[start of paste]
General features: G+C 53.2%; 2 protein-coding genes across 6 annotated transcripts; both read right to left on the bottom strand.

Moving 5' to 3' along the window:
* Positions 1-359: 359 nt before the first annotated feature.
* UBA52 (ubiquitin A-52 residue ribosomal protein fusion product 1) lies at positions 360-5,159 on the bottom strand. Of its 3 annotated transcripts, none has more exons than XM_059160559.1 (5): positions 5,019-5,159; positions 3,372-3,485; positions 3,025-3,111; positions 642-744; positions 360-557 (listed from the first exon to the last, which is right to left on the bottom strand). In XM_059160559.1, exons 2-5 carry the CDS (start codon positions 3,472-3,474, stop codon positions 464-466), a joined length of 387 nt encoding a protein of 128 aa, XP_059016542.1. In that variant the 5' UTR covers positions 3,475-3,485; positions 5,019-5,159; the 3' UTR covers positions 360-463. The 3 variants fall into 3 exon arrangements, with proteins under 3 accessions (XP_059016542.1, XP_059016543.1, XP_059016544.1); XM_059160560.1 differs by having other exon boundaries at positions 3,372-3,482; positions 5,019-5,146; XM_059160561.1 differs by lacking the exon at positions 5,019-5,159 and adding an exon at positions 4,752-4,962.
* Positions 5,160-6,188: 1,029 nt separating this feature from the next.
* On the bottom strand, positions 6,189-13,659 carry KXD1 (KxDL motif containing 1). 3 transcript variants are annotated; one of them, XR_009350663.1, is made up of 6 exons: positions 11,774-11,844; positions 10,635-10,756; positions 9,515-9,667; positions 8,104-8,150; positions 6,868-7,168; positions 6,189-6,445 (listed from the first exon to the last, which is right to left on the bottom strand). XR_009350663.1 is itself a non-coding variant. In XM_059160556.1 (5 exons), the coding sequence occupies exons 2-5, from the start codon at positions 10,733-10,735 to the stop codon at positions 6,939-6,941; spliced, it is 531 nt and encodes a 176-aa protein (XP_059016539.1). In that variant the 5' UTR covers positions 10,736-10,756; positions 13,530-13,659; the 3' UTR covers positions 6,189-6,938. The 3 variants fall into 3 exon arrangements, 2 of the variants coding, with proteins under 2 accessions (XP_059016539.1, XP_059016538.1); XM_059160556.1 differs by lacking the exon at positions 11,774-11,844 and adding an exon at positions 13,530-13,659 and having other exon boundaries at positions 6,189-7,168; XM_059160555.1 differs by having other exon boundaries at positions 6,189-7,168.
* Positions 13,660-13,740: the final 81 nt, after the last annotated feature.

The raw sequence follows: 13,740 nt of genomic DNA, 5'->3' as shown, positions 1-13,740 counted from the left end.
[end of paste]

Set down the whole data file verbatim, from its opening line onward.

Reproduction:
General features: G+C 53.2%; 2 protein-coding genes across 6 annotated transcripts; both read right to left on the bottom strand.

Moving 5' to 3' along the window:
* Positions 1-359: 359 nt before the first annotated feature.
* UBA52 (ubiquitin A-52 residue ribosomal protein fusion product 1) lies at positions 360-5,159 on the bottom strand. Of its 3 annotated transcripts, none has more exons than XM_059160559.1 (5): positions 5,019-5,159; positions 3,372-3,485; positions 3,025-3,111; positions 642-744; positions 360-557 (listed from the first exon to the last, which is right to left on the bottom strand). In XM_059160559.1, exons 2-5 carry the CDS (start codon positions 3,472-3,474, stop codon positions 464-466), a joined length of 387 nt encoding a protein of 128 aa, XP_059016542.1. In that variant the 5' UTR covers positions 3,475-3,485; positions 5,019-5,159; the 3' UTR covers positions 360-463. The 3 variants fall into 3 exon arrangements, with proteins under 3 accessions (XP_059016542.1, XP_059016543.1, XP_059016544.1); XM_059160560.1 differs by having other exon boundaries at positions 3,372-3,482; positions 5,019-5,146; XM_059160561.1 differs by lacking the exon at positions 5,019-5,159 and adding an exon at positions 4,752-4,962.
* Positions 5,160-6,188: 1,029 nt separating this feature from the next.
* On the bottom strand, positions 6,189-13,659 carry KXD1 (KxDL motif containing 1). 3 transcript variants are annotated; one of them, XR_009350663.1, is made up of 6 exons: positions 11,774-11,844; positions 10,635-10,756; positions 9,515-9,667; positions 8,104-8,150; positions 6,868-7,168; positions 6,189-6,445 (listed from the first exon to the last, which is right to left on the bottom strand). XR_009350663.1 is itself a non-coding variant. In XM_059160556.1 (5 exons), the coding sequence occupies exons 2-5, from the start codon at positions 10,733-10,735 to the stop codon at positions 6,939-6,941; spliced, it is 531 nt and encodes a 176-aa protein (XP_059016539.1). In that variant the 5' UTR covers positions 10,736-10,756; positions 13,530-13,659; the 3' UTR covers positions 6,189-6,938. The 3 variants fall into 3 exon arrangements, 2 of the variants coding, with proteins under 2 accessions (XP_059016539.1, XP_059016538.1); XM_059160556.1 differs by lacking the exon at positions 11,774-11,844 and adding an exon at positions 13,530-13,659 and having other exon boundaries at positions 6,189-7,168; XM_059160555.1 differs by having other exon boundaries at positions 6,189-7,168.
* Positions 13,660-13,740: the final 81 nt, after the last annotated feature.

The raw sequence follows: 13,740 nt of genomic DNA, 5'->3' as shown, positions 1-13,740 counted from the left end.